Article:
Within the Four Corners: Scouring Indictments for Missing Elements in State v. Jackson and State v. Coffey.

Two recent opinions from the Court of Appeals illustrate the remarkable controversy currently underway over the specificity required of indictments.  In State v. Coffey, No. COA22-883, 2024 WL 675881 (N.C. Ct. App. Feb. 20, 2024), our Court of Appeals ruled an indictment for felony obstruction of justice was facially defective for failure to allege an essential element of the offense: the purpose of hindering or impeding a judicial or official proceeding or investigation.  By contrast, in State v. Jackson, No. COA22-280, 2024 WL 925480 (N.C. Ct. App. Mar. 5, 2024), our Court of Appeals ruled an indictment for habitual misdemeanor assault was sufficient though it failed explicitly to allege an element: causing physical injury.  This post attempts to reconcile the divergent analytical approaches taken in Coffey and Jackson.

Basic Principles

The common law rule is that an indictment must allege all the essential elements of the offense charged.  State v. Oldroyd, 380 N.C. 613, 617, 869 S.E.2d 193, 197 (2022).  By statute, an indictment must contain a plain and concise factual statement in each count that asserts facts supporting every element of the offense.  N.C.G.S. § 15A-924(a)(5).  The extent to which this statute codifies the common law rule has been a matter of some debate.  As noted in a prior post, recent opinions have been more willing to uphold indictments where the elements can be inferred from the facts alleged.  In any event, the validity of an indictment is determined without reference to extrinsic evidence.  State v. White, 372 N.C. 248, 254, 827 S.E.2d 80, 84 (2019).  The determination is confined, in other words, to the four corners of the charging document and the controlling law.  See State v. Atlas, 283 N.C. 165, 172, 195 S.E.2d 496, 501 (1973).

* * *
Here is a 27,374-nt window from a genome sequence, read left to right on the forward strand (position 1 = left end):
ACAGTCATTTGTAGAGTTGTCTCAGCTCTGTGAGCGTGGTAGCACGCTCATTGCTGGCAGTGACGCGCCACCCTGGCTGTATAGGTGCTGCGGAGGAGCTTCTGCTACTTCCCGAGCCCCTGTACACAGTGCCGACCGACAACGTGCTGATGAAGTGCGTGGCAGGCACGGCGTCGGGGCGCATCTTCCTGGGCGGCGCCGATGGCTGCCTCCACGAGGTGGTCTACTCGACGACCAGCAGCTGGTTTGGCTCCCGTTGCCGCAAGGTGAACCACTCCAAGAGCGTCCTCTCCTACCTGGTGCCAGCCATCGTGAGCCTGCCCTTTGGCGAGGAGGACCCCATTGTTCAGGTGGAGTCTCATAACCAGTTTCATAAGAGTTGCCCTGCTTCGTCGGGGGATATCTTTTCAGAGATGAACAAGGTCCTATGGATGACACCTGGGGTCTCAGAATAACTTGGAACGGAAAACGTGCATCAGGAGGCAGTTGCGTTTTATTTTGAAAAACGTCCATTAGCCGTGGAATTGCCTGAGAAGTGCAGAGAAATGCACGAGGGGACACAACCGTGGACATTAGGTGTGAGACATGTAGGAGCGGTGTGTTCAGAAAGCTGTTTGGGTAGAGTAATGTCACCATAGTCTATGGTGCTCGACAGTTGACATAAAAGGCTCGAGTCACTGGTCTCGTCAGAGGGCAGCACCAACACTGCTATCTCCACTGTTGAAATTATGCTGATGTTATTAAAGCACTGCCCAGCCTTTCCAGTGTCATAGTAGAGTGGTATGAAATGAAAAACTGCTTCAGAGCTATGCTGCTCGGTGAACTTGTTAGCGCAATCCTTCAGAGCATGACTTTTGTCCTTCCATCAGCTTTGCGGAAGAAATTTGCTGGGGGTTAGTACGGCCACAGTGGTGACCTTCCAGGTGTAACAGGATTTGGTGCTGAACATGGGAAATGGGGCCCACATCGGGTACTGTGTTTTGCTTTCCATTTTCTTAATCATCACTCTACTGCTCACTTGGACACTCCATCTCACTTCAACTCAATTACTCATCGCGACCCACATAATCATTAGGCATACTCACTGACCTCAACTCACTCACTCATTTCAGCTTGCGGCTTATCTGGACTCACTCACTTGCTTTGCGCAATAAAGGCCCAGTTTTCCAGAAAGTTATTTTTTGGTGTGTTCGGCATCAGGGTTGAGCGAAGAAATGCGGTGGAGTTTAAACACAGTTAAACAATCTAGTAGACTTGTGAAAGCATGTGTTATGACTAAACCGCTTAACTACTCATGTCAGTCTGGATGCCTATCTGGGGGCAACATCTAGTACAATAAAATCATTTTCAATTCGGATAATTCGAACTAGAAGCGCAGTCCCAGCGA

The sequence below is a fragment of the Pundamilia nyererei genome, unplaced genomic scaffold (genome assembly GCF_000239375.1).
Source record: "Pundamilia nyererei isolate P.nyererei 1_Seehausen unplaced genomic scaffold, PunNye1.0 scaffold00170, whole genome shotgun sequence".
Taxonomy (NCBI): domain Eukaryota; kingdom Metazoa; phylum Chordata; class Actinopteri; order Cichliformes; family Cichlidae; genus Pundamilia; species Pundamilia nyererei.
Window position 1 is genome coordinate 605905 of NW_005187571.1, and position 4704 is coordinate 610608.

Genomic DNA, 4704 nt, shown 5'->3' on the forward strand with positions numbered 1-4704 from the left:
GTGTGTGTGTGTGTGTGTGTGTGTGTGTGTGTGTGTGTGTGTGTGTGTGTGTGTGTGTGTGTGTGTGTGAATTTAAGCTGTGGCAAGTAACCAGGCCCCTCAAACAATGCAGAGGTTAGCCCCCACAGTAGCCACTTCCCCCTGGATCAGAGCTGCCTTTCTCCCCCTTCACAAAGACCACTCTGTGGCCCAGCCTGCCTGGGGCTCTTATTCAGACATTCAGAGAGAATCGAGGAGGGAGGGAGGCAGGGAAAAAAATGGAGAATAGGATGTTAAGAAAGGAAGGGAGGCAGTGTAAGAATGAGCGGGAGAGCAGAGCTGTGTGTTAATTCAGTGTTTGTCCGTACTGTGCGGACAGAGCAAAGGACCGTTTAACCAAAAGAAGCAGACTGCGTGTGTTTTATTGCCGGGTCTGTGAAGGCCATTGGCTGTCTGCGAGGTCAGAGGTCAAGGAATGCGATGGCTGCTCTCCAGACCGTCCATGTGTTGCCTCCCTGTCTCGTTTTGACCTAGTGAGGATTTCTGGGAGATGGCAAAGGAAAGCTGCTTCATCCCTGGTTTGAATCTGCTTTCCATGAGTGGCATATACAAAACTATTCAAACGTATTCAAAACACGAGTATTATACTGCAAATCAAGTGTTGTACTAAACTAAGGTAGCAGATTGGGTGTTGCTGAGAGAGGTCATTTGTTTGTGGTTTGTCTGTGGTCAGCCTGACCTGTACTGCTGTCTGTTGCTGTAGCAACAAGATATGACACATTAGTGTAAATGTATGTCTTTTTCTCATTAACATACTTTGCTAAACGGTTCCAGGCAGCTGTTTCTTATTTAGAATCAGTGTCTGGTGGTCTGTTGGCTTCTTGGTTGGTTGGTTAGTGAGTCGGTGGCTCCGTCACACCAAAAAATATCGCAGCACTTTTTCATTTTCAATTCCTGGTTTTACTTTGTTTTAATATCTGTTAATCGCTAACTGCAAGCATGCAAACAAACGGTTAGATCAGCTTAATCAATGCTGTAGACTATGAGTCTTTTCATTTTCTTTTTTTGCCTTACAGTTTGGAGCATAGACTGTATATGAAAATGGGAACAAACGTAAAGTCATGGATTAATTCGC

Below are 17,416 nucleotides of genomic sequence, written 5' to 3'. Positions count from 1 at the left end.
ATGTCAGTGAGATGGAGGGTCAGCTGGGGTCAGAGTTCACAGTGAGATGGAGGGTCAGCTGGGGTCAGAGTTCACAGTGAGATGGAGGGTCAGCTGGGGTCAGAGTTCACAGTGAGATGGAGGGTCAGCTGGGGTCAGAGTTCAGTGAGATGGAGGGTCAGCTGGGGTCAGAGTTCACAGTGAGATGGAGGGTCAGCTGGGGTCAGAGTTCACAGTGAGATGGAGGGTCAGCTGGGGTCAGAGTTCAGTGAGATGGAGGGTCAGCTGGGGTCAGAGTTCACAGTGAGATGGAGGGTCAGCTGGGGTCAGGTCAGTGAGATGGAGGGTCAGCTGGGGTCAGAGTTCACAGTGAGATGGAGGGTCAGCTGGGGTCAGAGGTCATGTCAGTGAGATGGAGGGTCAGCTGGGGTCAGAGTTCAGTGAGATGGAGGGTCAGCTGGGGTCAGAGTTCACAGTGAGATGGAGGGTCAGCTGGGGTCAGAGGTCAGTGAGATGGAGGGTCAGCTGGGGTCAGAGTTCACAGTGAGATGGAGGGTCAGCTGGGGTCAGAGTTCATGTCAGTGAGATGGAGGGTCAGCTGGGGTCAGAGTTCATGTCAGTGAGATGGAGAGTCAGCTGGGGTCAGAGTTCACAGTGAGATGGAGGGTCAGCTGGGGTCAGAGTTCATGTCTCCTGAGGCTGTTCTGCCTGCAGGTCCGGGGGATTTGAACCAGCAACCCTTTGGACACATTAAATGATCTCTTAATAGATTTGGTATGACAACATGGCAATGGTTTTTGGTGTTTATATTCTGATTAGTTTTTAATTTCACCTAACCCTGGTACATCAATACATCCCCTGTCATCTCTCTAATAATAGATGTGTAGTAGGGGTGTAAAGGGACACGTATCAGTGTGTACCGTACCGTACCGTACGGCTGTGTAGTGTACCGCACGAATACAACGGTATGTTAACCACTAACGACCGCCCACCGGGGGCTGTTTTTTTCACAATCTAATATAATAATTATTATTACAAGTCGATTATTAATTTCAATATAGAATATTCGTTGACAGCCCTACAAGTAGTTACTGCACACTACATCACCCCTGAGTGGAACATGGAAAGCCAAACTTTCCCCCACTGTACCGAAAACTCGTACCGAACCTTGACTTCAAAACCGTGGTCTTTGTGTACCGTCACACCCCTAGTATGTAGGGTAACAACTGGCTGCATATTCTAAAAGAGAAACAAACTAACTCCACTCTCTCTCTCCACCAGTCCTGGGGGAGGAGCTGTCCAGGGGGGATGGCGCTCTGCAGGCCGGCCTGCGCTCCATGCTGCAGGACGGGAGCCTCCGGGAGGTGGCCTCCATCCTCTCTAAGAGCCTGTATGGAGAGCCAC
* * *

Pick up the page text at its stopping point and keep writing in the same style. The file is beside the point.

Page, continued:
Obstruction of justice is a common law offense.  If common law obstruction of justice is done with deceit and intent to deceive, it is a felony.  N.C.G.S. § 14-3(b).  Hence, the elements of felony obstruction of justice are: (1) the defendant unlawfully and willfully, (2) obstructed justice, (3) with the intent to deceive.  State v. Ditenhafer, 373 N.C. 116, 128, 834 S.E.2d 392, 400 (2019). The offense may take a variety of forms.  In re Kivett, 309 N.C. 635, 670, 309 S.E.2d 442, 462 (1983).  The Court of Appeals has rejected the argument that obstruction of justice requires a pending criminal investigation or legal proceeding.  State v. Wright, 206 N.C. App. 239, 243, 696 S.E.2d 832, 836 (2010).  Public justice, it said, is “a broad concept.”  Id. at 244, 696 S.E.2d at 836.

Habitual misdemeanor assault is a statutory offense.  A person commits the offense if he or she violates G.S. 14-33 (misdemeanor assault) and causes physical injury, or G.S. 14-34 (assault by pointing a gun), and he or she has two or more prior assault convictions.  N.C.G.S. § 14-33.2.  Thus, physical injury is an element of habitual misdemeanor assault, even if the predicate violation of Section 14-33 does not require such a showing.  See State v. Garrison, 225 N.C. App. 170, 174, 736 S.E.2d 610, 613 (2013).  In addition, the statute treats “prior assault convictions as elements.”  State v. Sydnor, 246 N.C. App. 353, 356, 782 S.E.2d 910, 913 (2016).  The old rule was that each count of a multicount indictment should be complete in itself.  E.g., State v. Wilson, 315 N.C. 157, 165, 337 S.E.2d 470, 476 (1985).  By statute, however, when prior convictions are elements of another offense, the prior convictions must be alleged in a separate pleading or in a separate count.  N.C.G.S. § 15A-928.  Accordingly, an indictment for habitual misdemeanor assault is not invalid that alleges the predicate assault and the prior convictions in separate counts.  State v. Barnett, 245 N.C. App. 101, 114, 784 S.E.2d 188, 197, rev’d in part on other grounds, 369 N.C. 298, 794 S.E.2d 306 (2016).